And remember, folks, “unpredictable” means “random”, in science.
The discernment of overall patterns does not alter this randomness. Evolution is sometimes compared or contrasted with weather. It’s certainly true that there are patterns in weather which make some prediction possible, whether that be the proverbial wisdom that “red sky at night, shepherd’s delight” or the truth that here in Britain the prevailing wind is south-westerly. But we all know that forecasting is limited by the fact that weather is a chaotic phenomenon. As Wikipedia (sadly similarly confusing epistemological/scientific and ontological randomness) says:
Chaotic systems are predictable for a while and then ‘appear’ to become random.
No – epistemologically they do become random, and that’s the only kind of randomness that science can talk about. The weather is, on Futuyma’s definition, random because we can’t predict it, whatever we may believe about the ultimate compliance of chaotic systems with known laws of nature. It’s comparable to the fact that a dice throw is scientifcally random, even though we think we know full well that full measurement of all the forces involved would give us the outcome every time. Since we don’t, and can never, have that knowledge, we’re still ignorant, and the dice throw is always “random”.
Likewise, since there are both chaotic and “organised complex” (to use Hayek’s term) systems interacting in natural selection, any assumptions about its “lawfulness” are just that – assumptions and beliefs. As far as knowledge, rather than idealised Darwinian theory, goes, natural selection is no more or less random than mutations. The key being “we don’t know why, and can’t predict how, certain mutations happen; and we don’t know why, and can’t predict how, certain environments will act selectively.”
Now in saying this, please understand I’m not trying to deny science, though I am trying to stop science wrongly making statements about ontological randomness and making it seem, wrongly, that science presents any problem to theology regarding randomness. Why should it be a problem to anyone’s faith, even in principle, that there are contingencies whose causes scientists can’t fathom?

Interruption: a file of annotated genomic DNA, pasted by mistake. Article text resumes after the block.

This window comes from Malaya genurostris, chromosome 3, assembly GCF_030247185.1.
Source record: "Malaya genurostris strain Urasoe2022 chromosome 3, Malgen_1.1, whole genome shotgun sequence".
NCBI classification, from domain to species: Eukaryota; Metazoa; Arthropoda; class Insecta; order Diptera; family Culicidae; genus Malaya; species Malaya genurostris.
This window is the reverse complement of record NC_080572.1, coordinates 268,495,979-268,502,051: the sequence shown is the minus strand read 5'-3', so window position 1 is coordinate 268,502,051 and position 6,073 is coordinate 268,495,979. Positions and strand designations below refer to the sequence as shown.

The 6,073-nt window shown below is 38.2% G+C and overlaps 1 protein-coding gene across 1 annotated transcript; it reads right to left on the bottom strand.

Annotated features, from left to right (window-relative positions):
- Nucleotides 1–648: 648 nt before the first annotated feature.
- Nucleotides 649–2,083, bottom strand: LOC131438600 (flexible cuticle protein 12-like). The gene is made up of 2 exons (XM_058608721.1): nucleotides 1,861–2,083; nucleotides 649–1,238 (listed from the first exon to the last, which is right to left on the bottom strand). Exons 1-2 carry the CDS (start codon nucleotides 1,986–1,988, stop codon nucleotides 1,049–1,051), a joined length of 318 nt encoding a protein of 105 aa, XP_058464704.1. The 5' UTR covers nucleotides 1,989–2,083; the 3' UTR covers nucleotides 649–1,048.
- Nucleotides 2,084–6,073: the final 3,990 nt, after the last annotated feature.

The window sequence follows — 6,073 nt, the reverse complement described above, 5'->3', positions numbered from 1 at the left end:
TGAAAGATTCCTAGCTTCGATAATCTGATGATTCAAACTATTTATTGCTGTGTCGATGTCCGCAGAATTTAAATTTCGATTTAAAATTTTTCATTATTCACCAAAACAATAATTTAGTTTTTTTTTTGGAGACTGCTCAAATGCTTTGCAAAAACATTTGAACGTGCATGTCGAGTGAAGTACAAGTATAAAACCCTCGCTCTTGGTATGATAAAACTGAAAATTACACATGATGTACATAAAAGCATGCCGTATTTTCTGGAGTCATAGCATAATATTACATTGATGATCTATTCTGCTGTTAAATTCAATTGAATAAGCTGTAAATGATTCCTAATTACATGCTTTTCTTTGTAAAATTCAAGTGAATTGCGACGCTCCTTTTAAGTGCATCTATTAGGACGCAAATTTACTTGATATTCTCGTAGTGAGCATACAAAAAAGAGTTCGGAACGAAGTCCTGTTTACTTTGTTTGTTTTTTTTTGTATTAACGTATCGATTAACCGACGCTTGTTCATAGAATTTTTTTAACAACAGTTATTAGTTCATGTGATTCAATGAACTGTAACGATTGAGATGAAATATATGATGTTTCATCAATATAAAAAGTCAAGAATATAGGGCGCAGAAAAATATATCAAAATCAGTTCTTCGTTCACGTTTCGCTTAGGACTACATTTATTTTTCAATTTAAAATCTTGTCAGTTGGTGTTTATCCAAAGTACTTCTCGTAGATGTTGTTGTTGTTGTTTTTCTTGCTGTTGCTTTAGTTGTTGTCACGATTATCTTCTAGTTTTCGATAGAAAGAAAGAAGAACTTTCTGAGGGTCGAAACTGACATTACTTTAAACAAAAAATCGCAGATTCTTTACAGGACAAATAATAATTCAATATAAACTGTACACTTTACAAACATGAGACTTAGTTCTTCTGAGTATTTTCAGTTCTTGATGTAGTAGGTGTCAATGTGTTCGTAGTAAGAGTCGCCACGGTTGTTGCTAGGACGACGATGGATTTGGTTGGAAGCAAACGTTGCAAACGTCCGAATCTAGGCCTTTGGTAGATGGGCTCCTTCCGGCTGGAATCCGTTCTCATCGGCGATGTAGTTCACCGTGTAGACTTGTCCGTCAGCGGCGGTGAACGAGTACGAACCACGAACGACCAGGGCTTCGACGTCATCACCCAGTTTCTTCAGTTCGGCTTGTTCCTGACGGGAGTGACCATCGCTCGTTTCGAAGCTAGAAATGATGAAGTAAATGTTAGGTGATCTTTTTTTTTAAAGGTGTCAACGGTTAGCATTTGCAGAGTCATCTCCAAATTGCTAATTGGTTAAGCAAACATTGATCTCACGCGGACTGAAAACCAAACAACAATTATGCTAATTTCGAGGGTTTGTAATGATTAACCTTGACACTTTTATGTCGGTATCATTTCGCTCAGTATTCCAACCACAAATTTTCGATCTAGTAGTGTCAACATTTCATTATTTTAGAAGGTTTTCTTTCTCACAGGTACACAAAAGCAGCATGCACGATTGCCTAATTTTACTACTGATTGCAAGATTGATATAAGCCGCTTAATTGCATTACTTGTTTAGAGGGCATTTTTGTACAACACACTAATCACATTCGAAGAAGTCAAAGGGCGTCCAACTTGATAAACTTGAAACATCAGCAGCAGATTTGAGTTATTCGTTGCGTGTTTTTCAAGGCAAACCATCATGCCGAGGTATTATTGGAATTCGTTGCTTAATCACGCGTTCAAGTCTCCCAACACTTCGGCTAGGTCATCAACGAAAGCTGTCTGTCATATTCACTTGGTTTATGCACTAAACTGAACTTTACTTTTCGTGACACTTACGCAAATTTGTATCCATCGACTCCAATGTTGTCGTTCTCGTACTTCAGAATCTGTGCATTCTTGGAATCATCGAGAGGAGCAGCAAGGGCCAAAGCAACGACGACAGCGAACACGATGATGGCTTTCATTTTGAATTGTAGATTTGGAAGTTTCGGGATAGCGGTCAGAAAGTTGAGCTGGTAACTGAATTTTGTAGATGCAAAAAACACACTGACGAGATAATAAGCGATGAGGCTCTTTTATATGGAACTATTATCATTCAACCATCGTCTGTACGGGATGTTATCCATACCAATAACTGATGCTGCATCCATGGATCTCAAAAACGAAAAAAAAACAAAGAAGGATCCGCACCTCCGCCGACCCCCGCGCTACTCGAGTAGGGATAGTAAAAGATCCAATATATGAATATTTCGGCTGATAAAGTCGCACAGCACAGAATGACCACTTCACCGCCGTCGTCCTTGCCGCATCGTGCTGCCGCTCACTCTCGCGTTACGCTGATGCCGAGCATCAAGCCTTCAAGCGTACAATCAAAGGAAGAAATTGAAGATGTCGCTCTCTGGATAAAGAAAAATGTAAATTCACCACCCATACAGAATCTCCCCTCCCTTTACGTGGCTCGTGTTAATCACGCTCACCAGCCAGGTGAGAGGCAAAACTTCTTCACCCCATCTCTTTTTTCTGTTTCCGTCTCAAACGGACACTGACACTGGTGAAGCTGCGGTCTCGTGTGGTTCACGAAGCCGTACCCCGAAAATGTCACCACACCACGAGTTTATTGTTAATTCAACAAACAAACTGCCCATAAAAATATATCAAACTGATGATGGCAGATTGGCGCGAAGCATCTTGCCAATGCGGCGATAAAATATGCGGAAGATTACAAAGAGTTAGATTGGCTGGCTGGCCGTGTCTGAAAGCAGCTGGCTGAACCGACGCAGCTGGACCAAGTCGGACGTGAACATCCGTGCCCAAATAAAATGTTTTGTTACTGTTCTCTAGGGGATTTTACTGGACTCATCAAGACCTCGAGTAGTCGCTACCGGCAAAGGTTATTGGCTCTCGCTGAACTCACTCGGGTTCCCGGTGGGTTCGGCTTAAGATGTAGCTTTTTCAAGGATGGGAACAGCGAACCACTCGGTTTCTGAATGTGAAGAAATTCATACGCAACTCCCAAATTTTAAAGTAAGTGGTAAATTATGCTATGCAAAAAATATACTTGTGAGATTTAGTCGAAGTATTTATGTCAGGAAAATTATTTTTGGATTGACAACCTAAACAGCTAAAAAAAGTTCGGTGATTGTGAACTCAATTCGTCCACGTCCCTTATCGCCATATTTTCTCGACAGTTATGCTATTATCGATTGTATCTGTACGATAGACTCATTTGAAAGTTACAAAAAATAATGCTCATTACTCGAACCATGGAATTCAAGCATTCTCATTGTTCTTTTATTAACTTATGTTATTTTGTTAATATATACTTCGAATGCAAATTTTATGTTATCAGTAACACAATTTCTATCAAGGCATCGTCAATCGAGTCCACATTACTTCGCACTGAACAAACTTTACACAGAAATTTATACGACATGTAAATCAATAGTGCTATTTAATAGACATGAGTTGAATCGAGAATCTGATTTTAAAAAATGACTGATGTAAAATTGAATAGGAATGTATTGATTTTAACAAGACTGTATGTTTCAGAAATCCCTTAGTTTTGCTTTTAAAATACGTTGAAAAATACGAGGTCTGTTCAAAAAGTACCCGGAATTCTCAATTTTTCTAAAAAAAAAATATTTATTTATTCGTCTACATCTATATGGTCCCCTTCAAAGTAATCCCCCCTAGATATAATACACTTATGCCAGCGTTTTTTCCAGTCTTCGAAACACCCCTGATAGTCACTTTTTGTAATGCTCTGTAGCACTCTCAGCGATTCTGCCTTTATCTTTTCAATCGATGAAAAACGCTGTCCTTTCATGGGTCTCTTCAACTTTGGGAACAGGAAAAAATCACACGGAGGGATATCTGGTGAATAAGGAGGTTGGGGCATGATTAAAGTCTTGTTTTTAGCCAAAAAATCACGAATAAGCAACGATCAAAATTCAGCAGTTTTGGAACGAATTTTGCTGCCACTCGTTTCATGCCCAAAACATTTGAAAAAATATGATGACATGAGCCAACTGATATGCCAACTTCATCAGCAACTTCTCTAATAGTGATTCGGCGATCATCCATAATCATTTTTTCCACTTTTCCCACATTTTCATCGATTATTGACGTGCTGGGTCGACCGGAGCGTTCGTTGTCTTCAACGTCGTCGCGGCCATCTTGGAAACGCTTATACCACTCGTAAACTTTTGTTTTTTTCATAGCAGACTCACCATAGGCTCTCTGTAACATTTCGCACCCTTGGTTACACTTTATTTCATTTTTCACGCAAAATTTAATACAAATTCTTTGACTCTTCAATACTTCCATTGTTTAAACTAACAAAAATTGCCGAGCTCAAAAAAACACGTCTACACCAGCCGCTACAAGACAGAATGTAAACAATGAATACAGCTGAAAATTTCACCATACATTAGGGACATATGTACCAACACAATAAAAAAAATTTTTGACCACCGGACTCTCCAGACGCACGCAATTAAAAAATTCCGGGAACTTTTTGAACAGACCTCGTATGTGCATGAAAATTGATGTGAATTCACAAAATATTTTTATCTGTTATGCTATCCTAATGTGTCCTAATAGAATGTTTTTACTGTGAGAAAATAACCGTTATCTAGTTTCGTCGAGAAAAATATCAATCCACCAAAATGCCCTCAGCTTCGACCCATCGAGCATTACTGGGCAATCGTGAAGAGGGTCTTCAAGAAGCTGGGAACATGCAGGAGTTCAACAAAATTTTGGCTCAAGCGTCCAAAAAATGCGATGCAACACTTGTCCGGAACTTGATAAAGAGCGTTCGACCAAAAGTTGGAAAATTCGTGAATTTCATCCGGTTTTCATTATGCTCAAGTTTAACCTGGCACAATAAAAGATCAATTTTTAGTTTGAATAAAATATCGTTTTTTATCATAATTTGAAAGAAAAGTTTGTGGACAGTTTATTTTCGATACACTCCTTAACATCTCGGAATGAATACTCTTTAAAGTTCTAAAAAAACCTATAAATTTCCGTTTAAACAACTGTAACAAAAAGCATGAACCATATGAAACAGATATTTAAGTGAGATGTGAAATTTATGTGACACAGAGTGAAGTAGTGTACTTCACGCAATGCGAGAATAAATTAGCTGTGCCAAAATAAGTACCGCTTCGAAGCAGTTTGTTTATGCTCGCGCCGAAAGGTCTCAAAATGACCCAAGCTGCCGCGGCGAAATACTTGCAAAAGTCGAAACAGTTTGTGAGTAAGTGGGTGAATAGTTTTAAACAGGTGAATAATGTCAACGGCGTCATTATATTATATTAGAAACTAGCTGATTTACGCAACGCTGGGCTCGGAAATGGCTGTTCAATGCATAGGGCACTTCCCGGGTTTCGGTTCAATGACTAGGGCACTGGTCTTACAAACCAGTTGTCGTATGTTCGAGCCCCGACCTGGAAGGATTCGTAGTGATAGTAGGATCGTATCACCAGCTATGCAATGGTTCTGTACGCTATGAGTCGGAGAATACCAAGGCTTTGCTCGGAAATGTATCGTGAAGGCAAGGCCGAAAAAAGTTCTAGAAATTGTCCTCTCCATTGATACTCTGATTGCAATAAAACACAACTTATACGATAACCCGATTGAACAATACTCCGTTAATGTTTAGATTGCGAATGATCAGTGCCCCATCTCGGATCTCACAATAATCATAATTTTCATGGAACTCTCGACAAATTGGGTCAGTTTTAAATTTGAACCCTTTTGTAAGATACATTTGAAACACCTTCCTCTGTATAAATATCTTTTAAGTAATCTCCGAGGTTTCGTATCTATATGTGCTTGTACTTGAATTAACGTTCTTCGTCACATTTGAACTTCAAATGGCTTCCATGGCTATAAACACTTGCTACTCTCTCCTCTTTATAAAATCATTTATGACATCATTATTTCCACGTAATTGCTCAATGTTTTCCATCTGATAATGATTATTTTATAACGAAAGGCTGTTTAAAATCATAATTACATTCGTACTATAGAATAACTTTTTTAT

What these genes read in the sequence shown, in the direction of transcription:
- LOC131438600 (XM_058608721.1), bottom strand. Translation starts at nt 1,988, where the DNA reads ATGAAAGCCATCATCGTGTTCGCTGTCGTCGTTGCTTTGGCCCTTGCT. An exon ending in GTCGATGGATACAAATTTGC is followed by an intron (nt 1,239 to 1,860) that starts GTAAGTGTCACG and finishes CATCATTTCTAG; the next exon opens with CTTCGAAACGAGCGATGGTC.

My point is that, as far as reassuring someone like Emily on the BioLogos thread goes, the idea that “mutations are random but selection is not” lacks any substantive content, as well as being dubious scientifically.
What needs to be said, instead, is that where we find epistemological randomness in nature – that is, where we fail to find laws to explain events – science has hit its epistemological limits. As Christians we ought, instead, to be saying that wherever we find contingency in evolution – whether in mutation or selection or both – we are witnessing God’s free choices. And wherever we see lawlike processes, we are seeing God’s faithful consistency. That is true for both evolution and the weather, for God’s providence is sovereign over both.
All the stuff about whether evolution is random or not is totally irrelevant – but we ought to be pointing out in no uncertain terms that the pretensions of non-believing (or even believing) scientists that it is relevant are based on the confusion between the scientific definition of randomness, which is wholly epistemological, and an ontological definition of randomness as “having no definite cause”, which is nothing to do with science anyway.
Repeat after me:
(A) Scientific laws are God’s regular actions in nature.
(B) Contingencies are God’s irregular actions in nature.
(C) “Random” in science, is purely about epistemological limitations, of whatever kind.
None of this denies, nor conversely requires, secondary causes, whose powers are a metaphysical matter, but one taken as a working assumption in science. Science has plenty to say about (A), but can only observe and record (B). It should have its wrist soundly slapped every time it forgets (C).